How do we intend to support the people’s war in India? The CPI(Maoist), in their statement to the Hamburg conference to Support the People’s War in India, write that, “The campaign to end OGH and the solidarity movement in support of People’s War in India complement each other and the anti-OGH programs should form an integral part of the support movement to Indian revolution as defeating this multi-pronged countrywide offensive of the enemy is an immediate task before us. Our party believes that it is the need of the hour for the communist forces standing in support of PW in India to strive to mobilize the broadest possible anti-imperialist, democratic and revolutionary forces to strengthen the campaign to end OGH and with a view to build a broad worldwide anti-imperialist front that is in process.” Continue reading
During my first deployment, I was made to participate in things, the enormity of which is hard to describe. War crimes, crimes against humanity. Though I did not participate willingly, and made what I thought was my best effort to stop these events, there are some things that a person simply can not come back from. I take some pride in that, actually, as to move on in life after being part of such a thing would be the mark of a sociopath in my mind. These things go far beyond what most are even aware of. To force me to do these things and then participate in the ensuing coverup is more than any government has the right to demand. Then, the same government has turned around and abandoned me. — Daniel Somers, whistleblower
Somers served in Joint Special Operations Command in a unit in Mosul from 2006-2007. He ran the Northern Iraq Intelligence Center and was a senior analyst for Levant, which oversaw operations in Lebanon, Syria, Jordan, Israel and part of Turkey.
“[T]he Anti-Defamation League for many years has maintained a very important, confidential investigative coverage of Arab activities and propaganda….Our information, in addition to being essential for our own operations, has been of great value and service to both the United States State Department and the Israeli government. All data have been made available to both countries with full knowledge to each that we were the source.”
– Letter from Benjamin R. Epstein, National Director, Anti-Defamation League to Saul Joftes, Executive Secretary, B’nai B’rith, July 7, 1961.
Those were the days when snooping usually meant digging through garbage cans, checking other people’s mailboxes, and primitive phone tapping. How the Anti-Defamation League is doing it today one can only imagine.
Over the last three days of April, the ADL celebrated its 100th anniversary in Washington DC in high style with Vice President Joe Biden the featured speaker at its Centennial Gala dinner on April 30 and Attorney General Eric Holder doing the obligatory genuflecting the day before.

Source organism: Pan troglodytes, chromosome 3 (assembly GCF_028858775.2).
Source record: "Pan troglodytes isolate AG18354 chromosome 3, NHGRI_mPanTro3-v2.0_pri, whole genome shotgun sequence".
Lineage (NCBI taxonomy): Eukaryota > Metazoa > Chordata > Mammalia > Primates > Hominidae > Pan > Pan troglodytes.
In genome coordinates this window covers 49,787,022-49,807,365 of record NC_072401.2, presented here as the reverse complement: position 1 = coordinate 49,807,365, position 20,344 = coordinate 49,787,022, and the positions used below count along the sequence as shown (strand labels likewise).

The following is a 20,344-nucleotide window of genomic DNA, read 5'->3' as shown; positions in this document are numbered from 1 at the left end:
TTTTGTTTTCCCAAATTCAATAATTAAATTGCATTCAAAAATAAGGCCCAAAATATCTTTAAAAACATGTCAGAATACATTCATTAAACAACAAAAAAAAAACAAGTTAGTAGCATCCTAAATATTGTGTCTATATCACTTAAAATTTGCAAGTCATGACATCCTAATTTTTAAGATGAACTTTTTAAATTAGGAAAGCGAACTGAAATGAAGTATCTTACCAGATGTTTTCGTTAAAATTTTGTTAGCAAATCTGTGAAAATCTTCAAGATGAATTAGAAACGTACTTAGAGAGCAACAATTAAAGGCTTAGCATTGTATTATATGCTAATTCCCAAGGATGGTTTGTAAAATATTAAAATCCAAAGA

Standing next to the ADL’s ubiquitous current national director, Abe Foxman, Biden told the one thousand paying guests, “You have become the conscience of this country, no matter what the issue. You have been a pillar of the Jewish community, but you reach out and you have reached out your embrace for all communities.”
For hundreds of organizations and thousands of individuals the ADL’s embrace has been too close for comfort and “unconscionable” would be a term more befitting the organization’s activities. What is definitely in order is a reminder that this year also marks the 20th anniversary of the exposure of a nation-wide spying operation run by the ADL that went back at least five decades. Continue reading
by Bernard D’Mello and Gautam Navlakha
The ambush on May 25 by Maoist guerrillas in the Darba Ghati valley (in the Sukma area of the Bastar region in southern Chhattisgarh), 345 kms south of the state capital of Raipur, of a convoy of provincial Congress Party leaders has shocked the Indian state apparatus. The Z-plus and other categories of armed security personnel — entitlements of the ‘lords’ of India’s political establishment — were no match for the guerrillas. The main targets of the attack were Mahendra Karma, founder of the state-promoted, financed and armed private vigilante force, Salwa Judum (SJ), and Nand Kumar Patel, the chief of the Congress Party in the province and a former home minister of the state.
A press statement issued by Dandakaranya Special Zonal Committee of the Communist Party of India (Maoist) (CPI [Maoist]) on May 26 states that the “goal of this attack was mainly to eliminate Mahendra Karma and some other reactionary Congress top leaders”. It pointedly reminds Chhattisgarh’s state government leaders and state police officials “who are hell-bent on crushing the revolutionary movement of Dandakaranya” that they suffer from a “big illusion that they are unbeatable”. Mahendra Karma too falsely believed “that Z-plus Security and bullet proof vehicles would save him forever”. The statement also clarifies that in Chhattisgarh “there are no differences between [the] ruling BJP [Bharatiya Janata Party] and opposition Congress in terms of policies of suppressing the revolutionary movement. Only due to public pressure, as well as to gain electoral benefits, some of the local leaders of the Congress at times came [out] in condemnation of incidents like [the] Sarkeguda and Edsametta massacres”.
The convoy was returning from a “Parivartan Yatra” (“March for Change”) rally in Sukma and the Maoists knew not only that Karma and Patel were in the convoy, but even the route that it was to take. The assassinations were thus meticulously planned and executed, though they took a two-hour long gun battle with the state forces to accomplish, a clash in which many who merely serve or protect (the latter, armed personnel) the oppressors, and do so because they have little choice, were either killed or injured. The Maoist guerrillas reportedly even provided first aid to some of these persons who suffered injuries. Continue reading